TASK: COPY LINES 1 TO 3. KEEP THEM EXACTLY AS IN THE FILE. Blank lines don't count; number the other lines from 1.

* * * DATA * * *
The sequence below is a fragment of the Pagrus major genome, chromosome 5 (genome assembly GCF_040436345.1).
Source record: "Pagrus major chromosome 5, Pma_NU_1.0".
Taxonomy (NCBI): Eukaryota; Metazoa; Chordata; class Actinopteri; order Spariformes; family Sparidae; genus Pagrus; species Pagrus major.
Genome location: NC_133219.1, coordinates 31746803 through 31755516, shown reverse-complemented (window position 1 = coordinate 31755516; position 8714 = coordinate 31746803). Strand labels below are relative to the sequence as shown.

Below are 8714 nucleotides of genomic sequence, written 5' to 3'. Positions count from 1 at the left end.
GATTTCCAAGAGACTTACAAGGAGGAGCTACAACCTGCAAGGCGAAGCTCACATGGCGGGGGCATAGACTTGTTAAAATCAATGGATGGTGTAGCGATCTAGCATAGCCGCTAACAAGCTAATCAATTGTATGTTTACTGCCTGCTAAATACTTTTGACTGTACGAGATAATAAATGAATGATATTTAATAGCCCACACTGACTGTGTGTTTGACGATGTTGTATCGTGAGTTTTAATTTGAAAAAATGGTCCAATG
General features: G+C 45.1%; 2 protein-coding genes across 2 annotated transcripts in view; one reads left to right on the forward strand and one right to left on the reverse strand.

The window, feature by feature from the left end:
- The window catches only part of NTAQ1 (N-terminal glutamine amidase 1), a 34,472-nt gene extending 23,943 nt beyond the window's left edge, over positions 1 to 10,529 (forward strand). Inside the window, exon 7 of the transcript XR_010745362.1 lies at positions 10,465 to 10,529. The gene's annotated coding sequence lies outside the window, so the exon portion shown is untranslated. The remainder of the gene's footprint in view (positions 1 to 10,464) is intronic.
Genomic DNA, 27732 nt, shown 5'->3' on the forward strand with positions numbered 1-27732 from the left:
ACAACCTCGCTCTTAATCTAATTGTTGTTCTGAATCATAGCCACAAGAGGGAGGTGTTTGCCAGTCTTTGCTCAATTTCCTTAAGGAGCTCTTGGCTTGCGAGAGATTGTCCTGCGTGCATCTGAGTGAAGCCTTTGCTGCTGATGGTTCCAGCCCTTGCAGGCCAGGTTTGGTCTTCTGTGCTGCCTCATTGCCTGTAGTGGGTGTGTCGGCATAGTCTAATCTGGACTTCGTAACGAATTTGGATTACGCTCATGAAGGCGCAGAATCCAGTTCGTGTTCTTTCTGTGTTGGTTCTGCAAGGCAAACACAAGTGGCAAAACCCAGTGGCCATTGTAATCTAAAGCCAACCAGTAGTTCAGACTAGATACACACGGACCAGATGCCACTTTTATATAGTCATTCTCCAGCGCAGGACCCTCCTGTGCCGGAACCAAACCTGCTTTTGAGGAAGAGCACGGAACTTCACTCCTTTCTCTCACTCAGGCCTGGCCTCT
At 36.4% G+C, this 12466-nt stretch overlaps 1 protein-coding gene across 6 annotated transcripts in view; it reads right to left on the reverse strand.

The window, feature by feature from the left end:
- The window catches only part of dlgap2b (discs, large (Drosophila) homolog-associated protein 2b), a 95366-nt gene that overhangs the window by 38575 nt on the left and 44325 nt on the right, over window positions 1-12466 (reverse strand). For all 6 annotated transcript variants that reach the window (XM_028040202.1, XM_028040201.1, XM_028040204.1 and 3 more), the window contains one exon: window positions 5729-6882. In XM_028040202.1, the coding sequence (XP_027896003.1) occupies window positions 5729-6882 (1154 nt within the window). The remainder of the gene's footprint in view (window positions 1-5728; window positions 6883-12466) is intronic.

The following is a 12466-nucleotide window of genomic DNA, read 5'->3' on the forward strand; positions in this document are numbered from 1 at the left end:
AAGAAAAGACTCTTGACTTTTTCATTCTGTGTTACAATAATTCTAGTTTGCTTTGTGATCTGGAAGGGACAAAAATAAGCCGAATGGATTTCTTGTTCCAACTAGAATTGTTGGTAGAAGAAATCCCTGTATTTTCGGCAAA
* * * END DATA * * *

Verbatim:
The sequence below is a fragment of the Pagrus major genome, chromosome 5 (genome assembly GCF_040436345.1).
Source record: "Pagrus major chromosome 5, Pma_NU_1.0".
Taxonomy (NCBI): Eukaryota; Metazoa; Chordata; class Actinopteri; order Spariformes; family Sparidae; genus Pagrus; species Pagrus major.